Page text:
Crossroads: Choosing among multiple perspectives based on internal beliefs and values; integrating internal beliefs and values into a sense of identity; including one's own needs in relationships
Self-authorship: Acting consistently based on one's internal belief system; refining one's sense of self as ability to reflect on one's shortcomings increases; negotiating the complexities of interdependent relationships
What have others done and what can I do to help promote students' maturity when they are still relying on external formulas?
Helping Students Move Away From External Formulas
How Educators Engage with Students to Balance Challenge and Support in the Introductory Stage?
- Cultivate a safe climate for honest exchange
- Offer ongoing opportunities for students to write or communicate ideas
- Build on students' experiences, and connect academic learning to their experiences
- Provide multiple valid perspectives on topics addressed; ask students to determine which perspective(s) fit best with their own beliefs and values and why
- Help students to understand, analyze and critique experts and authorities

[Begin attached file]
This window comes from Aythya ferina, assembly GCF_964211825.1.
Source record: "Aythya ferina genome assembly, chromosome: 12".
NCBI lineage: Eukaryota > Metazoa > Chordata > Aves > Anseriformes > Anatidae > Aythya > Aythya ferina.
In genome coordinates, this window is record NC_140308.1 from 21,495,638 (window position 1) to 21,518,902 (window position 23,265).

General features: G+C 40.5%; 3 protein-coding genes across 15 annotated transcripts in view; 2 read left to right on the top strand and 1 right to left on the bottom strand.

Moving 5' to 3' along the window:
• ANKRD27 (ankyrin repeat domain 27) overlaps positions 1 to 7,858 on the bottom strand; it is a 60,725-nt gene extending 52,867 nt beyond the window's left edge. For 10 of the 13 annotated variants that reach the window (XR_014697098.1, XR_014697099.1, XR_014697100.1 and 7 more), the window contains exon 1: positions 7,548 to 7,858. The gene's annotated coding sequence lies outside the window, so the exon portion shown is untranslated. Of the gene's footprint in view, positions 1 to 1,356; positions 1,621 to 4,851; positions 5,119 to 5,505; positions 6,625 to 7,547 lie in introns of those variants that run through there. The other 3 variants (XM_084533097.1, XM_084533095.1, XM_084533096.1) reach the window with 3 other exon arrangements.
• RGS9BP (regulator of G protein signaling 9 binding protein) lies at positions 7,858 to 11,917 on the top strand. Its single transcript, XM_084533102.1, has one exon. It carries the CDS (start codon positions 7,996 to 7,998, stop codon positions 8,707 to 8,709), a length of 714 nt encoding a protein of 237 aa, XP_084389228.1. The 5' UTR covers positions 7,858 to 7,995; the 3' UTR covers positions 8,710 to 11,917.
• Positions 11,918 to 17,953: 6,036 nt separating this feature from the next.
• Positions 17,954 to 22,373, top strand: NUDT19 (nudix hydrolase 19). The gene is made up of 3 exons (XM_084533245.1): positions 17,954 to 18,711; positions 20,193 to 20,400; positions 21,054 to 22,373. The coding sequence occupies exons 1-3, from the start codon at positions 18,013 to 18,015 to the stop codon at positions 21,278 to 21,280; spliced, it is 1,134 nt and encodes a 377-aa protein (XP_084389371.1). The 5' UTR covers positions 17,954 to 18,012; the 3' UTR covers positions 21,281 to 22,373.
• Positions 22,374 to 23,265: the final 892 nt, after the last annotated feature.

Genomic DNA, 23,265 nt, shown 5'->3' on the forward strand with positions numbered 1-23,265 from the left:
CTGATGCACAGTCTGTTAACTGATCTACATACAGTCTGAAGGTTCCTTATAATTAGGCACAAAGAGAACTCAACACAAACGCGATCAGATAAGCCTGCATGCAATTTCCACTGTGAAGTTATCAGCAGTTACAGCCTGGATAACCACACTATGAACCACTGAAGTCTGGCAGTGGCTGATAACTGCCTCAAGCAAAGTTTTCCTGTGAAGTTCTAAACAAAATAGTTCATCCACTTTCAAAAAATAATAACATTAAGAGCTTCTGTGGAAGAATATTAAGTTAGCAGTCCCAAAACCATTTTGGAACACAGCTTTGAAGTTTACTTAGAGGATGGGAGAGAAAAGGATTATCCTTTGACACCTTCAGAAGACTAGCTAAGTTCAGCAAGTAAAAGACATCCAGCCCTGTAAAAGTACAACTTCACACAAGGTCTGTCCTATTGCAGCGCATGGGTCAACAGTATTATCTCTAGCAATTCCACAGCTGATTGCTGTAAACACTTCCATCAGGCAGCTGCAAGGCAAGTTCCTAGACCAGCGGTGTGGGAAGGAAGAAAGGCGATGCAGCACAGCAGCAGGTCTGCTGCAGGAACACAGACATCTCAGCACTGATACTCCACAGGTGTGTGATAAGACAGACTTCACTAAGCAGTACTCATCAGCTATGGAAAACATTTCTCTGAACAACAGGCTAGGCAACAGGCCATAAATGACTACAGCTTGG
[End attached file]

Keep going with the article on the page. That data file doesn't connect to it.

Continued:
- Use dialogic evaluation/reflection, and raise additional questions for students to consider
- Reflect on their own teaching process, and consider how they can more fully share authority and expertise with students
Examples of Learning Experiences in the Introductory Stage:
Miami Plan Experience: Students ask enduring questions about human society and the natural world in foundation courses. They begin to see that disciplinary experts differ in their ways and methods of understanding the world. Students begin to develop critical thinking skills such as stating an appropriate problem or thesis, using appropriate evidence to support an argument, and identifying multiple perspectives on an issue.
Courses in the Major: Introductory courses prompt students to understand disciplinary frameworks for exploring enduring questions and problems. In written work and through discussion, students learn to provide supporting examples or evidence that are plausible and based on research. They become able to explain the significance of a question or problem using disciplinary concepts.